flywheel

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fly·wheel

 (flī′wēl′, -hwēl′)
n.
1. A heavy-rimmed rotating wheel used to minimize variations in angular velocity and revolutions per minute, as in a machine subject to fluctuation in drive and load.
2. An analogous device, especially one used to regulate the speed of clockwork.

flywheel

(ˈflaɪˌwiːl)
n
(Mechanical Engineering) a heavy wheel that stores kinetic energy and smooths the operation of a reciprocating engine by maintaining a constant speed of rotation over the whole cycle

fly•wheel

(ˈflaɪˌʰwil, -ˌwil)

n.
a heavy disk or wheel rotating on a shaft so that its momentum gives almost uniform rotational speed to the shaft and to all connected machinery.
[1775–85]
ThesaurusAntonymsRelated WordsSynonymsLegend:
Noun1.flywheel - regulator consisting of a heavy wheel that stores kinetic energy and smooths the operation of a reciprocating engineflywheel - regulator consisting of a heavy wheel that stores kinetic energy and smooths the operation of a reciprocating engine
fluid flywheel - a kind of fluid coupling in which the flywheel is the driving rotor
governor, regulator - a control that maintains a steady speed in a machine (as by controlling the supply of fuel)
Translations

flywheel

[ˈflaɪwiːl] N (Tech) → volante m

flywheel

[ˈflaɪˌwiːl] n (Tech) → volano
References in periodicals archive ?
This Watford sheller does not utilize a standard single large flywheel. Instead, it incorporates two small identical flywheels of approximately 16 inches in diameter to store inertia for the shelling process.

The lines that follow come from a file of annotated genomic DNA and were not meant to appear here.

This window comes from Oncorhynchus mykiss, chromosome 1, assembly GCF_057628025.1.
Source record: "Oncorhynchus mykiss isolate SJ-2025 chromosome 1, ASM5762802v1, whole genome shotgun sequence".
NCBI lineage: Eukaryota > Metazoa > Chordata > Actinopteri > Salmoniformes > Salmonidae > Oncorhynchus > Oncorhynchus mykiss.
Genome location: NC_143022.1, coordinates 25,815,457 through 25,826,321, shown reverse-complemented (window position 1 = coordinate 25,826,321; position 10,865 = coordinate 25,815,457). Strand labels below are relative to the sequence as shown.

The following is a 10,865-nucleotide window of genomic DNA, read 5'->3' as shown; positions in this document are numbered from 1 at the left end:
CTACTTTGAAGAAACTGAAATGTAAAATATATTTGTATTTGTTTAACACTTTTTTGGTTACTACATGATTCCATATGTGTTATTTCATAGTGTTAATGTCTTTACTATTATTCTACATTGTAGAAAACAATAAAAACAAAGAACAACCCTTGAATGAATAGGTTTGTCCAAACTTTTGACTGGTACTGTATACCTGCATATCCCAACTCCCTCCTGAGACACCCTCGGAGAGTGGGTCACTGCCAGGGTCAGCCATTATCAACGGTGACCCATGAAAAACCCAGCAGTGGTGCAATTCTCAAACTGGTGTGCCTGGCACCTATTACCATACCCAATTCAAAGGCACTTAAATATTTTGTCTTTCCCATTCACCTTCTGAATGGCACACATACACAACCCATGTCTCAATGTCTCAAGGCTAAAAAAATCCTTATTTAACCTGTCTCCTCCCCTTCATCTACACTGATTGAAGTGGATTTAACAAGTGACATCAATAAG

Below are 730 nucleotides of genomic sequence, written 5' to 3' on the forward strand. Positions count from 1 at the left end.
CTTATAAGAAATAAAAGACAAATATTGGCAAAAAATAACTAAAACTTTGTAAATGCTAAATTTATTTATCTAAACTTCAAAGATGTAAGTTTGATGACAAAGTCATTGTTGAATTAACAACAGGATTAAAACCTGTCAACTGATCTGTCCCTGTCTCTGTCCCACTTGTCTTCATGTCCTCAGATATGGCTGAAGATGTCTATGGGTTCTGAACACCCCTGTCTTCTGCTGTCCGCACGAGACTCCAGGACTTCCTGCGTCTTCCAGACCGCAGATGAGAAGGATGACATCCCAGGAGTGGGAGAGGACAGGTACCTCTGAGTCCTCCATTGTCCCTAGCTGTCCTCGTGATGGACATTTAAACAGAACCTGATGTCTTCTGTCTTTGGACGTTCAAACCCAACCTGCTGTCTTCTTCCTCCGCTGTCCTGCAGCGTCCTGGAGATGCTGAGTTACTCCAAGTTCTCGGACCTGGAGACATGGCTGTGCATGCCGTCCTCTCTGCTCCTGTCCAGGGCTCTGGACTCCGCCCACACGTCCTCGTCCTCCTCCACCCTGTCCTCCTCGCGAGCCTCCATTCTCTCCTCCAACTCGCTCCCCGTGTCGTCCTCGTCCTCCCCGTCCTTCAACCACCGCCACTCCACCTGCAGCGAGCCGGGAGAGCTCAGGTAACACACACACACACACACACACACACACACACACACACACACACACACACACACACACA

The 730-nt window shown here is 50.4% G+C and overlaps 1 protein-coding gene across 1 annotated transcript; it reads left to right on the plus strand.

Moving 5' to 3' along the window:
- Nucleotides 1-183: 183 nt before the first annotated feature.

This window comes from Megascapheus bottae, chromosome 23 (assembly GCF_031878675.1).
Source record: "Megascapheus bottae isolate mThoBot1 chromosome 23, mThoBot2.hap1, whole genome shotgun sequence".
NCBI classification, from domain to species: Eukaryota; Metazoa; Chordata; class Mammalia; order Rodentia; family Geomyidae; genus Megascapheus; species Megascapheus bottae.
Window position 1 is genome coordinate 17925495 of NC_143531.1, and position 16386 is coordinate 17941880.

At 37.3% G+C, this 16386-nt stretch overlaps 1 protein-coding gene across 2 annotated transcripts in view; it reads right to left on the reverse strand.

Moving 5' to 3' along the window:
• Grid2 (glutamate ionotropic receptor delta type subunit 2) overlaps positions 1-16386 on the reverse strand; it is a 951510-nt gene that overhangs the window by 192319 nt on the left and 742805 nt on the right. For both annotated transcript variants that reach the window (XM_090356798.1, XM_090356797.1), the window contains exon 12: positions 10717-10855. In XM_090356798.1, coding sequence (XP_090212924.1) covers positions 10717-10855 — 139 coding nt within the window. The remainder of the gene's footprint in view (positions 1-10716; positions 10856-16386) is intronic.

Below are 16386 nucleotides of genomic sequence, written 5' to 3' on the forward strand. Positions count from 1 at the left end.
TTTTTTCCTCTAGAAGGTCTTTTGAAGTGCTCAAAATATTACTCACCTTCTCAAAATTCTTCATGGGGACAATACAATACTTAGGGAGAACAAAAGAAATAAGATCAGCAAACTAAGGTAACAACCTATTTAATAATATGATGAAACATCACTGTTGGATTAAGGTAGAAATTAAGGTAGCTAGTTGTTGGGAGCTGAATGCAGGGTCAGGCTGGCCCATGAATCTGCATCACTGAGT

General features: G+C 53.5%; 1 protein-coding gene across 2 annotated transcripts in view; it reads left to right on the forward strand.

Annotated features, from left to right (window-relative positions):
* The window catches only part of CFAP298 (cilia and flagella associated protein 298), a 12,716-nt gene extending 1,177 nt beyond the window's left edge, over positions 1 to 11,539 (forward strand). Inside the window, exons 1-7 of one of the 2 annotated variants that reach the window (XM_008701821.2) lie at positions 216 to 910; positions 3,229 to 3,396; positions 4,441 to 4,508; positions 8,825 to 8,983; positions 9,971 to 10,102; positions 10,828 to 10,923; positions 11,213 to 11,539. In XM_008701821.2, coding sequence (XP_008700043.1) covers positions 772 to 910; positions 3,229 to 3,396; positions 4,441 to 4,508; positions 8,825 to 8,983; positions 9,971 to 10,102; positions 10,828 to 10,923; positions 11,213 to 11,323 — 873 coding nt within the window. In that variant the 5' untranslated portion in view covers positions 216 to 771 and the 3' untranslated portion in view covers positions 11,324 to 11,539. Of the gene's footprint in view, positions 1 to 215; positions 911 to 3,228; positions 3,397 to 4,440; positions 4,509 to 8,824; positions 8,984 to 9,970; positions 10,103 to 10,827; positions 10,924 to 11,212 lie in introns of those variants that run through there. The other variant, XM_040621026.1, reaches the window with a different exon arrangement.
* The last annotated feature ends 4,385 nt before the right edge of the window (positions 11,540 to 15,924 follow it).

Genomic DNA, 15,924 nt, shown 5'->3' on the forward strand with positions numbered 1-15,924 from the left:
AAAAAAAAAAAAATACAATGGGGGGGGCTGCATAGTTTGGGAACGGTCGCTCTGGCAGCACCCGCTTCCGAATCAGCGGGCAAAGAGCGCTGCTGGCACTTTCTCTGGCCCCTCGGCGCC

According to a news release, Brillion, which has secured approximately $14 million in annualized new business to date in 2016 from a variety of markets, was "named a strategic source of machined flywheels to Detroit in North America" and will begin production of the components in the second half of 2016.
He believed flywheels could be used to hold vast quantities of renewable energy, helping to combat global warming by making the generating of renewable energy more affordable.
Flywheels can be viewed as kinetic or mechanical batteries; they use electric motors to accelerate a rotor (flywheel) to a very high speed, which stores the energy in mechanical/rotational form.
After the MRI suite at Texas Scottish Rite Hospital for Children (TSRHC) completely shut down twice due to power problems, the leading orthopedic center in Dallas installed a pair of VYCON flywheels to avoid similar situations in the future.
High-inertia flywheels mean fewer power peaks, so the engine consistently operates at optimum speed, lowering fuel consumption by as much as 25-30 percent.
One of the most reliable approaches of compensation is combined flywheels energy storage system (FESS) [3], installed close to the wind power generating units and hydraulic or pumped storage power plant, controlled by the automatic generation control (AGC) system.
Instead of a pump delivering hydraulic oil to a cylinder, the RapidFire uses a pair of 75-pound cast-iron flywheels. Flipping a lever engages a rack-and-pinion gear mechanism, harnessing the inertia of the flywheels to push the log forward into the stationary wedge, cleaving the wood.
The Flywheels also produced Large gyroscopic forces that made steering difficult.
Flywheels have a very efficient way of working to store energy in which there is virtually no loss.